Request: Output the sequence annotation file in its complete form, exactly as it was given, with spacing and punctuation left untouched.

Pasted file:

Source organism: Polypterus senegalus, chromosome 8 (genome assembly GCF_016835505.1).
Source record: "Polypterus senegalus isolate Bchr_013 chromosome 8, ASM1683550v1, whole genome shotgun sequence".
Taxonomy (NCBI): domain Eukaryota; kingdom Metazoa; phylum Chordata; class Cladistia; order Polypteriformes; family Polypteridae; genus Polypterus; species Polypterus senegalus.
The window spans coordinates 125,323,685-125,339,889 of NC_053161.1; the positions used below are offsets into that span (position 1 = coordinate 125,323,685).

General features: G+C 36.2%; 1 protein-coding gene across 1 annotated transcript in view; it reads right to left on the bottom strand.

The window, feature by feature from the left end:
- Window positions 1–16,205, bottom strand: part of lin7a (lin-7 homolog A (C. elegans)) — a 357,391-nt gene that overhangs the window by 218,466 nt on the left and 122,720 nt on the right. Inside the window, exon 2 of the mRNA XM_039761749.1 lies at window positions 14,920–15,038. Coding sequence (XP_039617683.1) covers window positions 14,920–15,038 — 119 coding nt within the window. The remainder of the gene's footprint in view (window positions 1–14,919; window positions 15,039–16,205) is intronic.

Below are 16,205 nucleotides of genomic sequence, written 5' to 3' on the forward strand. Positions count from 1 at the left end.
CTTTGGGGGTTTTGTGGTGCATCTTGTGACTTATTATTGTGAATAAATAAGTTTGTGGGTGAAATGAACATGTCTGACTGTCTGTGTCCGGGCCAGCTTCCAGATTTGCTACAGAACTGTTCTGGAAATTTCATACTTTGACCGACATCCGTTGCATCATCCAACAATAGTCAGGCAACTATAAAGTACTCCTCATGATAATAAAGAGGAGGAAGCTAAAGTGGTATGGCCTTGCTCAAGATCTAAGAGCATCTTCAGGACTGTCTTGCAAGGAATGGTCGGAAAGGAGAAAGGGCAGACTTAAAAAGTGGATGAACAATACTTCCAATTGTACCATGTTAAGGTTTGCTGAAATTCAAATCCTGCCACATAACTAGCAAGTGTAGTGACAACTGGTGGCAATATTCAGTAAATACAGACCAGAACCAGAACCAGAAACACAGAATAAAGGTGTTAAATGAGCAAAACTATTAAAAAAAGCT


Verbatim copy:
Source organism: Polypterus senegalus, chromosome 8 (genome assembly GCF_016835505.1).
Source record: "Polypterus senegalus isolate Bchr_013 chromosome 8, ASM1683550v1, whole genome shotgun sequence".
Taxonomy (NCBI): domain Eukaryota; kingdom Metazoa; phylum Chordata; class Cladistia; order Polypteriformes; family Polypteridae; genus Polypterus; species Polypterus senegalus.
The window spans coordinates 125,323,685-125,339,889 of NC_053161.1; the positions used below are offsets into that span (position 1 = coordinate 125,323,685).

General features: G+C 36.2%; 1 protein-coding gene across 1 annotated transcript in view; it reads right to left on the bottom strand.

The window, feature by feature from the left end:
- Window positions 1–16,205, bottom strand: part of lin7a (lin-7 homolog A (C. elegans)) — a 357,391-nt gene that overhangs the window by 218,466 nt on the left and 122,720 nt on the right. Inside the window, exon 2 of the mRNA XM_039761749.1 lies at window positions 14,920–15,038. Coding sequence (XP_039617683.1) covers window positions 14,920–15,038 — 119 coding nt within the window. The remainder of the gene's footprint in view (window positions 1–14,919; window positions 15,039–16,205) is intronic.

Below are 16,205 nucleotides of genomic sequence, written 5' to 3' on the forward strand. Positions count from 1 at the left end.
CTTTGGGGGTTTTGTGGTGCATCTTGTGACTTATTATTGTGAATAAATAAGTTTGTGGGTGAAATGAACATGTCTGACTGTCTGTGTCCGGGCCAGCTTCCAGATTTGCTACAGAACTGTTCTGGAAATTTCATACTTTGACCGACATCCGTTGCATCATCCAACAATAGTCAGGCAACTATAAAGTACTCCTCATGATAATAAAGAGGAGGAAGCTAAAGTGGTATGGCCTTGCTCAAGATCTAAGAGCATCTTCAGGACTGTCTTGCAAGGAATGGTCGGAAAGGAGAAAGGGCAGACTTAAAAAGTGGATGAACAATACTTCCAATTGTACCATGTTAAGGTTTGCTGAAATTCAAATCCTGCCACATAACTAGCAAGTGTAGTGACAACTGGTGGCAATATTCAGTAAATACAGACCAGAACCAGAACCAGAAACACAGAATAAAGGTGTTAAATGAGCAAAACTATTAAAAAAAGCT